Today, let's look at some American extremes and ask
what they mean. The University of Houston's College
of Engineering presents this series about the
machines that make our civilization run, and the
people whose ingenuity created them.
Here's a book: The Best
and Worst of Everything. Published in 1991,
it's a fine commentary on excesses of 20th-century
life. For example, of the 10 worst battles of all
time, 9 were in the 20th century. Try putting 1.8
million deaths in the WW-I Battle of Ypres into any
kind of perspective. Try understanding a personal
lawsuit award of 77 million dollars. Who can make
sense of 2 billion dollars in advertising for
Philip Morris in 1990?
The graduation rate for college athletes is one of
our most shameful statistics. A few universities
like Harvard and Gonzaga graduate over 90 percent
of their athletes. But 15 universities graduate
less than 20 percent, and big schools normally
graduate only 35 to 40 percent of their football
and basketball players.
Not everything is quite that horrible, but the
magnitudes we deal in are disorienting. The most
copies of a paperback sold: Benjamin Spock's
Baby and Child Care at 40 million.
Annual stud fees of 3.7 million dollars for a
thoroughbred; 160 million registered cars in
America; 200 million barrels of beer per year.
The book also profiles regional behavior. The worst
alcoholism and highest stress are in gambling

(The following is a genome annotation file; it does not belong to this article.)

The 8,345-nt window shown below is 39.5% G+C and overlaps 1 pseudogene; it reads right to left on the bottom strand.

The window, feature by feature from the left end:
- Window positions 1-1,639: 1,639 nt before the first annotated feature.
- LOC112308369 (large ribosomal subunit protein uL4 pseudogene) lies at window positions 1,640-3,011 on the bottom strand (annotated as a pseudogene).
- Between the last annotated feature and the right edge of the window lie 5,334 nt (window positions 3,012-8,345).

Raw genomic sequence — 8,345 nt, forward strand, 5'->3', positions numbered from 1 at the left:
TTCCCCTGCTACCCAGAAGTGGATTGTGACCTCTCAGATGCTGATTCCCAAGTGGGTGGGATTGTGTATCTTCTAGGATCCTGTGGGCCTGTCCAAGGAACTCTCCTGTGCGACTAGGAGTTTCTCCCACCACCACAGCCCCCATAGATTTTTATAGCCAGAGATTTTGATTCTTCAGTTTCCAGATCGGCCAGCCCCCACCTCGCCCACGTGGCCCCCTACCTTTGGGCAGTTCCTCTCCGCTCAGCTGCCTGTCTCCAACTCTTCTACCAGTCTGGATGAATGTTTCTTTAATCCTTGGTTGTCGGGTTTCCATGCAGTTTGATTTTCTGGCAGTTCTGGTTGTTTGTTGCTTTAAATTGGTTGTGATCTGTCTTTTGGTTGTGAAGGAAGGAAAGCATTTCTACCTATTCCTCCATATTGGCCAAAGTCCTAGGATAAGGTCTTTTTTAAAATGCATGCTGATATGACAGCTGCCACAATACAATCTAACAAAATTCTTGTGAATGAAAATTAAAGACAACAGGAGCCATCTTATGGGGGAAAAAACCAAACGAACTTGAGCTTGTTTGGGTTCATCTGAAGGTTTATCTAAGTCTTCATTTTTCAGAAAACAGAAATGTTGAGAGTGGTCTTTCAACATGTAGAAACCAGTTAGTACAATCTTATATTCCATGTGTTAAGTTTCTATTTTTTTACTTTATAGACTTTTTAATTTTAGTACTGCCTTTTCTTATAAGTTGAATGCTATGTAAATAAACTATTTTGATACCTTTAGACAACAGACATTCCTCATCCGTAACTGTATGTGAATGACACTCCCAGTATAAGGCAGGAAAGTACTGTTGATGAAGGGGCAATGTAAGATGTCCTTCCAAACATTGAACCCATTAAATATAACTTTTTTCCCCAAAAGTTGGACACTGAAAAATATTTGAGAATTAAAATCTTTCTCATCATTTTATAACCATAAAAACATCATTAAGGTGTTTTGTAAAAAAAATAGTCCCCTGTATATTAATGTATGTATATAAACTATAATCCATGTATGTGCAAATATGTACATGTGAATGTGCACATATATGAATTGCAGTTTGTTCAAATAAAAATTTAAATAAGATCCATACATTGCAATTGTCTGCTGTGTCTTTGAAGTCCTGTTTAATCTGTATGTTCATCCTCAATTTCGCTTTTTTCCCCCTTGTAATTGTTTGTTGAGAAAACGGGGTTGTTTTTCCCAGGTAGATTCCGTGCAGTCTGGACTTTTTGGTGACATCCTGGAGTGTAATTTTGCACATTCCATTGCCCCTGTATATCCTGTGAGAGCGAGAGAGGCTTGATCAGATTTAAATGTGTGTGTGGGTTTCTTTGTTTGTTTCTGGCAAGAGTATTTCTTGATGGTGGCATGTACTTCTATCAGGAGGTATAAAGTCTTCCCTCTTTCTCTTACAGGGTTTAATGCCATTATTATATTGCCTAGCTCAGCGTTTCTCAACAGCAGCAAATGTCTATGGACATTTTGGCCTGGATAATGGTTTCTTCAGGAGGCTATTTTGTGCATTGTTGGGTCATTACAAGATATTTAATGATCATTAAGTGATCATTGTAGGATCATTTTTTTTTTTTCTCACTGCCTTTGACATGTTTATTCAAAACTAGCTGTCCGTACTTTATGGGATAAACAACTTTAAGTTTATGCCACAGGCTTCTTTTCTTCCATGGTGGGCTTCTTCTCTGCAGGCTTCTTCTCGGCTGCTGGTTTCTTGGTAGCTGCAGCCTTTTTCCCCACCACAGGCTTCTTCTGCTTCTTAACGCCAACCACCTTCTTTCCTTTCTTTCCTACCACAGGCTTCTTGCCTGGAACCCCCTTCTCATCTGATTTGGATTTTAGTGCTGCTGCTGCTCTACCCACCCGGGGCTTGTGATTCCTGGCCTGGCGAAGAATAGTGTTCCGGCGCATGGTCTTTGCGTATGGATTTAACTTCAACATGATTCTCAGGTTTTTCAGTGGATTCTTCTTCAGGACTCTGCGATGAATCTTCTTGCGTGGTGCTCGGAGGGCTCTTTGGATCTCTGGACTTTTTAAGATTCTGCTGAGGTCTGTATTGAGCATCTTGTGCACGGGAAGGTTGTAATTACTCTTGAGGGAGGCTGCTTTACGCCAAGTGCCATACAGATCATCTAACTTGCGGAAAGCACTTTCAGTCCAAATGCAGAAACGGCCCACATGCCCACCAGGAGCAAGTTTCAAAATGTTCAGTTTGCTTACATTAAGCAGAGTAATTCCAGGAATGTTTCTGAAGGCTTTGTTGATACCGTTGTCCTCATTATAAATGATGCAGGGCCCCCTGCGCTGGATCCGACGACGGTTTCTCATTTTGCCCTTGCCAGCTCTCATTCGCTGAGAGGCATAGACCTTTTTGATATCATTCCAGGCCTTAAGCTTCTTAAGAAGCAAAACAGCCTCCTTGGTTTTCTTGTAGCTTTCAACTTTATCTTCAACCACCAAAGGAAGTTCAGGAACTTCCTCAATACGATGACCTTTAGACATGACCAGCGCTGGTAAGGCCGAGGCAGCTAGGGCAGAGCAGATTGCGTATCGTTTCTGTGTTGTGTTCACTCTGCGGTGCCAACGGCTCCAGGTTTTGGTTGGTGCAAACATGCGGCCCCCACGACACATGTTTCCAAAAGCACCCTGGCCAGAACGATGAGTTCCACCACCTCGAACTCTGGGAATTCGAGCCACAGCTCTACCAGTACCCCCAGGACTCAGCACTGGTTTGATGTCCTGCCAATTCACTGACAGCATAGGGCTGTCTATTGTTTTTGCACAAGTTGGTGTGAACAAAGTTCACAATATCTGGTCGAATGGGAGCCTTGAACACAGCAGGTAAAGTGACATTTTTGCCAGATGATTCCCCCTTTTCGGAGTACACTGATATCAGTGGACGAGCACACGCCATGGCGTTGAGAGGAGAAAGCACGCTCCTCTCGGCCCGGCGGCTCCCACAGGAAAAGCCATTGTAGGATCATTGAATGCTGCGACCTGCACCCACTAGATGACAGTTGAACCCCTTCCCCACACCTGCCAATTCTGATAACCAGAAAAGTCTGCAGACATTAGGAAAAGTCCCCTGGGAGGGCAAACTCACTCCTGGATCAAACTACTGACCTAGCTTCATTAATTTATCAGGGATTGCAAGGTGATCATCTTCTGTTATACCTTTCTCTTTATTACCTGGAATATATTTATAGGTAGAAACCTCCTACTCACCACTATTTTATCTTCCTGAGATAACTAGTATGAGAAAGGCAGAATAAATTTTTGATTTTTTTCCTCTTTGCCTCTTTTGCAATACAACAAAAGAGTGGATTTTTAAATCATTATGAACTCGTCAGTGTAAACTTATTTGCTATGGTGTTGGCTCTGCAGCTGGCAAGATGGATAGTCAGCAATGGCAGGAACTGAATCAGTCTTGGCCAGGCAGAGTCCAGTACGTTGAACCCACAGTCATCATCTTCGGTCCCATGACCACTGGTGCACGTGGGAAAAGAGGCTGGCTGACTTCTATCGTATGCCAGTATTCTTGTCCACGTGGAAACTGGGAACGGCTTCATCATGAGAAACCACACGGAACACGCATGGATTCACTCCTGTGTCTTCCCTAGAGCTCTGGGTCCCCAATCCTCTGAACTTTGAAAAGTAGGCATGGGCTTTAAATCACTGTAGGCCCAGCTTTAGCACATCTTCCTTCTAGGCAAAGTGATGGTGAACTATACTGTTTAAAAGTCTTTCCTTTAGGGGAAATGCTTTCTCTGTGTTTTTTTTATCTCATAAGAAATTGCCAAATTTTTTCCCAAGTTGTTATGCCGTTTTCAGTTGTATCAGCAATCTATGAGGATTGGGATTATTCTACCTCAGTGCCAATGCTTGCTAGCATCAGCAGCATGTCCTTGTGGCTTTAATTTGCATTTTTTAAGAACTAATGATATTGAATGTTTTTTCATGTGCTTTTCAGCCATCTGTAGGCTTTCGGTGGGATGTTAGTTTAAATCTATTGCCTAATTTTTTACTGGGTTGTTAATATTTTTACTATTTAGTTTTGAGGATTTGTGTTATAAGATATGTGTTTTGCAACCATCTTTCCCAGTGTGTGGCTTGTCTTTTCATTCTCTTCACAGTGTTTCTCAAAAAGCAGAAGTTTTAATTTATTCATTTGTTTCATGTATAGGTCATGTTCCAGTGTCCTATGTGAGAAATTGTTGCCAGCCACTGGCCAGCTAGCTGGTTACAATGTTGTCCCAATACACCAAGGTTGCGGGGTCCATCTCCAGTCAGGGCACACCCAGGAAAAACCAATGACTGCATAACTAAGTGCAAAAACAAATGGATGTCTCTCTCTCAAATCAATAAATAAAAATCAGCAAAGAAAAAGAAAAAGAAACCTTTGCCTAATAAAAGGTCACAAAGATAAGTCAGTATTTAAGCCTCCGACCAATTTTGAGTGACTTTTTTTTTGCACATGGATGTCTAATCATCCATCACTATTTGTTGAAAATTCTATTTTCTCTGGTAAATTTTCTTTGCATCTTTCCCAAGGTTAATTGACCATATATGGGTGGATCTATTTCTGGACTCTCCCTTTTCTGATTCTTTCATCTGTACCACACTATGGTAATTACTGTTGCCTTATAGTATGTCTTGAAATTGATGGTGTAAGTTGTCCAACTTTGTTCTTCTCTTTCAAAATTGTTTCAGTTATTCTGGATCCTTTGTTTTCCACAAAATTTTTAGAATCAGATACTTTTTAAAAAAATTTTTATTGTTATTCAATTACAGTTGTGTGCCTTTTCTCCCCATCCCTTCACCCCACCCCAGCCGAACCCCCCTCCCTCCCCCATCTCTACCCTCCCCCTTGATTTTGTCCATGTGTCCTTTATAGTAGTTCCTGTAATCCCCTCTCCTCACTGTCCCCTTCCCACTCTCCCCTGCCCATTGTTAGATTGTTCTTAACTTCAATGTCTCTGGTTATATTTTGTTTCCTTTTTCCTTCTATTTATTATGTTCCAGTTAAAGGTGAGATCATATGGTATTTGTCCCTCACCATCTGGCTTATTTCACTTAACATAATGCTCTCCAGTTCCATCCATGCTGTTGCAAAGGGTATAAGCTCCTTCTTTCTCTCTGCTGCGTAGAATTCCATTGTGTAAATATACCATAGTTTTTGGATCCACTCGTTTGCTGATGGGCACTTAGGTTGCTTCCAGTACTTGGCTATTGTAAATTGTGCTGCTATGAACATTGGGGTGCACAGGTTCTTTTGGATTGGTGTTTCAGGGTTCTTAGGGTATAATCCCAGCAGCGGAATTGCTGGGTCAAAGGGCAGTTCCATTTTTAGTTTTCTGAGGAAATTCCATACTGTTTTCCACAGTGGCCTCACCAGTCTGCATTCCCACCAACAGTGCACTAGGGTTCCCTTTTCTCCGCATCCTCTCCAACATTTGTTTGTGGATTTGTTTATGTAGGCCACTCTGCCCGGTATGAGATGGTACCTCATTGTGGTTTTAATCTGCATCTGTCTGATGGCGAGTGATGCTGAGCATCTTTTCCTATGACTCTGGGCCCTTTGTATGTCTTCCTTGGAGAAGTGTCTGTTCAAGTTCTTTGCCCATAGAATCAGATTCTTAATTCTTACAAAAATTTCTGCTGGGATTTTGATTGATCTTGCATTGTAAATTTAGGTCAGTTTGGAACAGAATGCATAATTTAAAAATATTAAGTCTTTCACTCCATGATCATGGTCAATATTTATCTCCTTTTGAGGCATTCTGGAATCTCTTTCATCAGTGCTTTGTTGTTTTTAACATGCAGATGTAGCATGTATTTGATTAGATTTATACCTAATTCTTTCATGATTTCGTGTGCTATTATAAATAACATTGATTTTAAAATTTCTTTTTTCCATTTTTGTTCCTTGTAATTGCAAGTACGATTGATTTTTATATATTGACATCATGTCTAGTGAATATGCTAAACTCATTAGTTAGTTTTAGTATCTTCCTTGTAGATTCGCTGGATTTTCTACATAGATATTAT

cities, Reno and Las Vegas. The least are in
college towns: State College, Pennsylvania,
Lawrence, Kansas, Bloomington, Indiana. Houston
ranks 8th in the arts, New York 1st. How did New
York slip in there ahead of us? I don't get it!
People speak most rapidly in Columbus, Ohio, and
most slowly in Sacramento, California. They're best
educated in Austin, Texas, and least educated in
Newark, New Jersey. You pay most for electricity in
New York. Atlanta has the worst crime rate. People
in Washington DC use the most psychiatric help, 1.4
visits per person per year. People in Pittsburgh
spend the most on deodorants, $8 a year. Here in
humid Houston we spend only $5 a year. The physical
size of cities is an odd statistic. Houston is the
fourth largest, and Anchorage is the largest of all
with 1732 square miles. Of course neither of us has
As figures tumble forth, two things are clear.
First, we feel the density of our technologies in
these extremes. Extremes are generated at the
boundaries of the technological world -- where
society struggles hardest to cope with change.
They also tell of our diversity. Despite the
homogenizing influence of the information media, we
sustain huge differences from place to place.
Despite the artificial world that technology
builds, we feel the effects of our physical
Why, for example, does Anchorage have the greatest
number of VCRs and the second lowest number of teen
pregnancies? Surely that says something about life
in a land of midnight sun. But as to just what it
says, I will not speculate.
I'm John Lienhard, at the University of Houston,
where we're interested in the way inventive minds